Other articles about the Eames Lounge Chair by Bradley Downs:

Telling the Age of Your Vintage (or Newer) Eames Lounge
How to Tell if a Eames Lounge Chair Has Been Repaired

Bradley Downs is a Worthologist who specializes in mid century modern furniture and the owner of www.odd2mod.com in Atlanta, Ga.

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13 Responses to “The Iconic Eames Lounge Chair; Is That One Real or Fake?”

  1. Chris Hughes Chris Hughes says:

    Although I am a big fan of arts and crafts furniture, I’ve had a soft spot for this Eames chair and ottoman. I think it’s a wonderful design that works in any home. My friend actually inherited two of these chairs/ottomans and I love to sit in them whenever I visit!

    —Chris

  2. J.E says:

    If you’re looking for a cheaper Eames recliner, I’d suggest officedesignsoutlet.com. I saw one really expensive the other day actually!

  3. Harold S. says:

    I own a genuine Herman Miller 670/671. I had a fake many years ago ($500.00 not cheap in the 1970′s) and it fell apart..cheap top-dyed leather, and the spring-loaded base mechanism broke completely, and could not be repaired (replacement was too expensive for this cheap knock-off).
    GET THE REAL ONE! Even a used one in nice condition, please!
    Either a Herman Miller, or Vitra (the German Company, and the ONLY licensed issue given by Herman Miller). You’ll enjoy this chair forever.

  4. ann cotsalas says:

    I have the “real” chair. However the leather was in such bad condition it had to be replaced. I called Herman Miller and they gave me someone here in the south east who suggested that rather than leather use the imitation. Unfortunately, we did just that. How has the value of the chair been affected? the chair is from the seventies. I wold kike to sell it.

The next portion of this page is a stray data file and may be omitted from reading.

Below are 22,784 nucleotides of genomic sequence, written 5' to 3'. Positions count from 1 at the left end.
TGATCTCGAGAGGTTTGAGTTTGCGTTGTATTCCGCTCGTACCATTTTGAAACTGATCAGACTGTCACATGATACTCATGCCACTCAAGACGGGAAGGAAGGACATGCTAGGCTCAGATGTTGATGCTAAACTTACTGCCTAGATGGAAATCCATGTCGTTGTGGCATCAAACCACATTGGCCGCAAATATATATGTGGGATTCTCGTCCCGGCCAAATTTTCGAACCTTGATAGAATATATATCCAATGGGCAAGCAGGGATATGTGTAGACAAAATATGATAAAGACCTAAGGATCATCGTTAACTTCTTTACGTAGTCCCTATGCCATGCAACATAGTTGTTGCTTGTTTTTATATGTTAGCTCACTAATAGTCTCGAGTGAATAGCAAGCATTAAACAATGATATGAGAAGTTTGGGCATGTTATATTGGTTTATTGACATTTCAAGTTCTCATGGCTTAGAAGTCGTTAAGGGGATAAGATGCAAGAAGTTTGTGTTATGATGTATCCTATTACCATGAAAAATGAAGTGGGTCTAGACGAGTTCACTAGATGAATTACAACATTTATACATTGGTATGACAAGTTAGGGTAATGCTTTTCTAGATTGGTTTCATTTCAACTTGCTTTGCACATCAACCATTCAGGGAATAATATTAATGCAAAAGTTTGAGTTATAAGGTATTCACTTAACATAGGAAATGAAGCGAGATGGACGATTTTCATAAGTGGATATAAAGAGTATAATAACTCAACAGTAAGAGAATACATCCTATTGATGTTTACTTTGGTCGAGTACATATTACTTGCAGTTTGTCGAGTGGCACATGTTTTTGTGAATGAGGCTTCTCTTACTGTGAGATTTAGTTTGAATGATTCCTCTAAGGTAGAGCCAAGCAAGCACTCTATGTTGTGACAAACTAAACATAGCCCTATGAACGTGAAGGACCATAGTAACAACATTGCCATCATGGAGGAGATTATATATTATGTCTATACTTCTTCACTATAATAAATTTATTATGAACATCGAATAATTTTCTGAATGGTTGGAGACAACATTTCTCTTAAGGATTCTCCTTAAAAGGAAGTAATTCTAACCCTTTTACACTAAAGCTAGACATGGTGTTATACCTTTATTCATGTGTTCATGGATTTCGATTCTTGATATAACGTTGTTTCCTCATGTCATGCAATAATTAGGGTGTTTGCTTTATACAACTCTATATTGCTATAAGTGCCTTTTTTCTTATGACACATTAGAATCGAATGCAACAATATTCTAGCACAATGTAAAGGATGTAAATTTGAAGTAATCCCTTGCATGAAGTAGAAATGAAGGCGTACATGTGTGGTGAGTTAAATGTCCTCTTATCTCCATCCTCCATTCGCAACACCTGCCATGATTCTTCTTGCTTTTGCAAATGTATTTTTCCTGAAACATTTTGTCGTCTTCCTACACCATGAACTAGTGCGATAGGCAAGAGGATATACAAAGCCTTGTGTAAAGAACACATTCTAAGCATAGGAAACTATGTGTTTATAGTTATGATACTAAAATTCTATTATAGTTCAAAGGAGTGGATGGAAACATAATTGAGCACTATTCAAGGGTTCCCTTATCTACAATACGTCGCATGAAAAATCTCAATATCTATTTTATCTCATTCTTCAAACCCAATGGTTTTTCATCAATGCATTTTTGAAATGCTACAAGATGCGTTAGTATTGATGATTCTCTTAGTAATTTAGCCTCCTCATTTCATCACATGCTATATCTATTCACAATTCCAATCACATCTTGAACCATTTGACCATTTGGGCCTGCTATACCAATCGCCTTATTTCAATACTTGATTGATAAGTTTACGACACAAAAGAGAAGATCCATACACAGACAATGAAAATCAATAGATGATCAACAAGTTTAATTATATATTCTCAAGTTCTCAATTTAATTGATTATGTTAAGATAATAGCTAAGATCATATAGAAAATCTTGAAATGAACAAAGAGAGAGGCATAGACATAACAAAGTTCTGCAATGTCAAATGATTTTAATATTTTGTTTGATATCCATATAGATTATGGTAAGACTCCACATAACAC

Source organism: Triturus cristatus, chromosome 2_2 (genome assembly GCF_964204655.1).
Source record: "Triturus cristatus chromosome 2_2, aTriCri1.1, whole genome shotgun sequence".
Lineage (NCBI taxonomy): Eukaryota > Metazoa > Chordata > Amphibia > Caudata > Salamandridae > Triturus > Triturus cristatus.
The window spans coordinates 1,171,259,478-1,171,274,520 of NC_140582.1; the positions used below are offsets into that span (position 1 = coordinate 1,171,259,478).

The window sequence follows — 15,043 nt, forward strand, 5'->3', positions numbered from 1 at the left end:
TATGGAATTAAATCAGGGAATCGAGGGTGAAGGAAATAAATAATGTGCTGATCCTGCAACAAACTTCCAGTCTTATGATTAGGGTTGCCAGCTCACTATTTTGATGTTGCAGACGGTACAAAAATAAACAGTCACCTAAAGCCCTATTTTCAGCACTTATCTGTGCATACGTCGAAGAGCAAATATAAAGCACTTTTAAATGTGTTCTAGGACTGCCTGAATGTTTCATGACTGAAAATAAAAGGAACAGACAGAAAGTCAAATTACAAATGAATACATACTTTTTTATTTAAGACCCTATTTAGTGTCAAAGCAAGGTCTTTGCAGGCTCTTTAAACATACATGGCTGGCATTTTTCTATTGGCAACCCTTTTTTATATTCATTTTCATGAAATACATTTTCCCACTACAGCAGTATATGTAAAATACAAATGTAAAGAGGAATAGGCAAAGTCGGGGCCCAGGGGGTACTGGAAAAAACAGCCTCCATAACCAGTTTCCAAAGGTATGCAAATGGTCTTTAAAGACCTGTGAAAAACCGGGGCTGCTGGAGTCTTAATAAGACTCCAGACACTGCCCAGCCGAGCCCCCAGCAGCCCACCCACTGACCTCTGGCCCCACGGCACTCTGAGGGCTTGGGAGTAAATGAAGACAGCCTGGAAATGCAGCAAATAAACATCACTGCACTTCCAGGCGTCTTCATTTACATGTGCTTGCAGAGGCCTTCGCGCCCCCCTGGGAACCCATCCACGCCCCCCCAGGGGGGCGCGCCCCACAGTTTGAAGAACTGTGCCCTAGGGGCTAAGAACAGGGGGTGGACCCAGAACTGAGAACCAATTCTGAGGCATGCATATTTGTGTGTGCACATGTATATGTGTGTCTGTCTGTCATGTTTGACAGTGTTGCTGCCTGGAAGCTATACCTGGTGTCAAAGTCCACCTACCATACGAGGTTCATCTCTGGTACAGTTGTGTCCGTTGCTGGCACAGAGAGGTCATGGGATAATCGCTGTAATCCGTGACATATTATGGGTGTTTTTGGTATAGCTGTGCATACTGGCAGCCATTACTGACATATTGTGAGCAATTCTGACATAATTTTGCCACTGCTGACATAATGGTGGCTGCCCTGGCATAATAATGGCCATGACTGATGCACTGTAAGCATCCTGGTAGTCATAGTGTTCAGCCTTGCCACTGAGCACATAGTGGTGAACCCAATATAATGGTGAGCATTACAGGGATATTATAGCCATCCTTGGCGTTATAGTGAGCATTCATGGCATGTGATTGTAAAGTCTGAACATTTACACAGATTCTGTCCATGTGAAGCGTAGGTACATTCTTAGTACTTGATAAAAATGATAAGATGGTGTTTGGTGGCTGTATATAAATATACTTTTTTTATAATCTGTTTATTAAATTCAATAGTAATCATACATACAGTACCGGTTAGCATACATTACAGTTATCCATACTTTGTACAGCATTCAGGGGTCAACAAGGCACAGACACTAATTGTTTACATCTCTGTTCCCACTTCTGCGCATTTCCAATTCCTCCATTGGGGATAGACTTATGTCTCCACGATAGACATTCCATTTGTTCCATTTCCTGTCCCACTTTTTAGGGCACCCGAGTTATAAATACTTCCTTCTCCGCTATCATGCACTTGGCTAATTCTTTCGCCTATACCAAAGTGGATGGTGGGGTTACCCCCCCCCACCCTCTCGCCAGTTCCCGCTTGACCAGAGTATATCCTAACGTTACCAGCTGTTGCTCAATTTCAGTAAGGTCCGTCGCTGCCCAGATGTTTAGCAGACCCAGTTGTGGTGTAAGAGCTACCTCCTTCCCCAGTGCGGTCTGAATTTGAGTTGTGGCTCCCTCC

5. Jenni says:

    I have long wanted one, but it is out of my price range. I recently purchased this reproduction and the quality is great (unlike some really really bad ones I have seen) http://www.inmod.com/eames-classic-plywood-lounge-chair-ottoman.html so maybe this would be a good alternative for others without deep pockets. Its design is really accurate too, no visible screws like you discuss.

  6. RF says:

    Can anyone recommend a person to contact for help deciphering if my chair is a fake or not? It has the five-star base, no visible screws and the ottoman is the same width as the chair however there is no HM label on it whatsoever and the metal is stamped with NORTHFIELD METAL PRODUCTS WATERLOO ONTARIO. Thanks in advance!

    • TH says:

      I have one of these chairs / ottomans too with the Nothfield Metal Products spring mount on the bottom of the chair but no HM logo. Did you ever discover anything to verify if it is an HM or knockoff?

    • Alan says:

      I bought one of these Eames copies with rosewood new in 1980 for $688. On the receipt it was listed as a Charlton 119. I’m not an expert but it appears to be nearly identical in appearance to the original.

  7. Pete says:

    Hi all. I read above that the seat and ottoman cushions are the same size. Does anyone know whether they’re interchangeable? I have a vintage original and the seam is coming apart on the seat cushion. I’d rather have the better cushion on the seat, and the split cushion underfoot. THanks.

  8. scott says:

    I have an Eames chair – however it is different than the photos I commonly see. The chairs I see have a headrest attached with 2 brackets. My Eames chair has a headrest that is one piece with the body. Can you tell me anything about this model?

  9. A LaGasse says:

    Having done a LOT of research on the LCW – this article is the definite for clarity – right down to the “domes of silence”. Thank you.

  10. Stacy Woldie says:

    I have an Eames style side chair for office. Underneath the fabric upholstered removable cushions is a signature written in blue ink both on the wooden chair seat and wooden chair back. The chair has a date stamp of 1984 and sticker on underside with word “aprovado.” It has tubular chrome legs and arm rest supports. Where can I find an autograph by Ray Eames to compare to the signatures on this chair?

  11. I am a big fan of these Eames lounge chairs and it will give complete unique look to your office or house. These are really comfortable to sit and the creativity of the Charles and Ray Eames was really wonderful. Moreover, I had purchased this chair at a cost of $995 and I had kept that chair in my living room.